CHURCH OF SCIENTOLOGY OF CALIFORNIA, Plaintiff,
DEPARTMENT OF STATE et al., Defendants.
Civ. A. No. 77-1320.
United States District Court, District of Columbia.
June 19, 1980.
Suit was brought under Freedom of Information Act against Department of State
and others. The defendants moved for summary judgment and plaintiff moved for
more detailed justification, additional records and reconsideration of court's
protective order. The District Court, Aubrey E. Robinson, J., held that: (1)
deletion of names in material sought under Freedom of Information Act was
appropriate to safeguard personal privacy; (2) government properly withheld
documents, in whole or in part, where government affidavits indexing documents
revealed that six of them were verbatim copies of information provided in
confidence by foreign governments and contained information which, if
disclosed, would reveal a confidential foreign source; and (3) State
Department's record pertaining to refusal to issue entry visas was properly
Under Freedom of Information Act, the indexing requirements for documents
sought were met, where original index or supplemental affidavits stated who
prepared each document, to whom it was sent, when it was sent, what exemptions
were applicable, whether materials were segregable, description of document and
justification for the exemption. 5 U.S.C.A. s 552 et seq.
Where documents sought in Freedom of Information Act request appeared to be
directly related to government agency's investigation of party seeking the
documents, the documents fell within scope of the Freedom of Information Act
request and must be disclosed, unless adequate Vaughn index justifying
exemption was submitted. 5 U.S.C.A. s 552 et seq.
Segregability requirement as to documents sought under Freedom of Information
Act was met, where in most instances only small segments of documents had been
deleted, deletions involved names or confidential information that was clearly
exempt, and defendants had not shifted their burden of justifying nondisclosure
by sweeping, generalized claims of exemption, but instead had set forth
specific description of each deleted portion and had explained reasons for each
deletion. 5 U.S.C.A. s 552 et seq.
Unless there is public interest in disclosure of names within material sought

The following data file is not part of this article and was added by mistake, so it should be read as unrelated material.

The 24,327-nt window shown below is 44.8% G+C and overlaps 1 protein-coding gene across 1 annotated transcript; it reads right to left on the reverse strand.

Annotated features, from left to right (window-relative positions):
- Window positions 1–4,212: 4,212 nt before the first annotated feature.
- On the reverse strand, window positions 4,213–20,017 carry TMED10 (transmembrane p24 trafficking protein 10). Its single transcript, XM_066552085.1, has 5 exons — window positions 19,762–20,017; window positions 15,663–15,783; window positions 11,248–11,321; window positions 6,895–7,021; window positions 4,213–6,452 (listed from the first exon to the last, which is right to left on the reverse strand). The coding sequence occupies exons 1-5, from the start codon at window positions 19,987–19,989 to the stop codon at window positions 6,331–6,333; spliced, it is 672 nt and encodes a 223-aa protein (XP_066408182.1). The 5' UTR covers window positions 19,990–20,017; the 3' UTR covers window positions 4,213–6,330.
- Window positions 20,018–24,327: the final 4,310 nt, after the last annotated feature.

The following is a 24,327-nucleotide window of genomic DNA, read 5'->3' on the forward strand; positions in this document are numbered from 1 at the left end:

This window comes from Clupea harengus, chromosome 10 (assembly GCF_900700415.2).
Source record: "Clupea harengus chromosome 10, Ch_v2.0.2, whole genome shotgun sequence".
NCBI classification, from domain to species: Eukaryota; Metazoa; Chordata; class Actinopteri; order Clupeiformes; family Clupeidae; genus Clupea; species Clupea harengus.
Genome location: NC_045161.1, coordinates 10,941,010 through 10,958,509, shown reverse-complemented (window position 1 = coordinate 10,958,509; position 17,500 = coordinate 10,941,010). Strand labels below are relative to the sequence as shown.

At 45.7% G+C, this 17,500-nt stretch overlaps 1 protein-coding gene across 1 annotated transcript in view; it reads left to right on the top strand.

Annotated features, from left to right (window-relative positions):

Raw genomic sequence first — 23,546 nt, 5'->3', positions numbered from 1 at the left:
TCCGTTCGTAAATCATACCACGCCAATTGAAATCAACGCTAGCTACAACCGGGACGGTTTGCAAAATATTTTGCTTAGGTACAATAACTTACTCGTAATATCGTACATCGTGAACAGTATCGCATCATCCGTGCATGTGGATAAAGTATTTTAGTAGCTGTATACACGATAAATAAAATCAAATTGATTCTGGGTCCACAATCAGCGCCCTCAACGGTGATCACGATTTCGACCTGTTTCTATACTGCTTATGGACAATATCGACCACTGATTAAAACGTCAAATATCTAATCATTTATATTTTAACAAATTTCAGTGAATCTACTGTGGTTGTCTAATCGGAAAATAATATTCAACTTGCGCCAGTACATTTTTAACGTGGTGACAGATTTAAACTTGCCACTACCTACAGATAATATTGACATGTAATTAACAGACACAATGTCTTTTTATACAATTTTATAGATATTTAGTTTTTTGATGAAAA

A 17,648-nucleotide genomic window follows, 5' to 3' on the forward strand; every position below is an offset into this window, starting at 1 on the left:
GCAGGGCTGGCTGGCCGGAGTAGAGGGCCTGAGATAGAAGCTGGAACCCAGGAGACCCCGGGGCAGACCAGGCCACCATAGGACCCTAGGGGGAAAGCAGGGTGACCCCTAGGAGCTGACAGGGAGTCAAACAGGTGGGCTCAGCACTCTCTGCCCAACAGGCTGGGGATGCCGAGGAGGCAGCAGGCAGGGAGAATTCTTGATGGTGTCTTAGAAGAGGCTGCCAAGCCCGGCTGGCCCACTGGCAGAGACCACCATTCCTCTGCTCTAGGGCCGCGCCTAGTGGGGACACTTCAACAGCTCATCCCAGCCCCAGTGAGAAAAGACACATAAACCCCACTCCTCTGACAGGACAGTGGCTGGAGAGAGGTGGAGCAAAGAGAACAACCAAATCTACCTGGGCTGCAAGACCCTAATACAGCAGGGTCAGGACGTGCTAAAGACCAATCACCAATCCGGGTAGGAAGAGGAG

in Freedom of Information Act, deletions of names is appropriate to safeguard
personal privacy. 5 U.S.C.A. s 552(b)(6), (b)(7)(C).
Deletion of names in material sought under Freedom of Information Act was
appropriate to safeguard personal privacy, where party seeking material had not
shown that public purpose would be served by disclosure of names and had policy
and history of seeking retribution against its perceived enemies. 5
U.S.C.A. s 552(b)(6), (b)(7)(C).
Material sought under Freedom of Information Act is exempt from disclosure if
it reveals information provided in confidence by foreign government,
information provided by United States to foreign government in confidence
pursuant to written agreement, or confidential foreign source. 5 U.S.C.A. s
Government properly withheld, in whole or in part, documents sought under
Freedom of Information Act, where government affidavits indexing documents
revealed that six of them were verbatim copies of information provided in
confidence by foreign governments and contained information which, if
disclosed, would reveal confidential foreign source. 5 U.S.C.A. s
Segregability requirement, with respect to information sought under Freedom of
Information Act, exists so that information which would be disclosed but for
its nexus with exempt information is provided to the Freedom of Information Act
plaintiff. 5 U.S.C.A. s 552 et seq.
Since everything in the documents sought under Freedom of Information Act was
by definition exempt, the segregability requirement was inapplicable to them.
5 U.S.C.A. s 552(b)(1).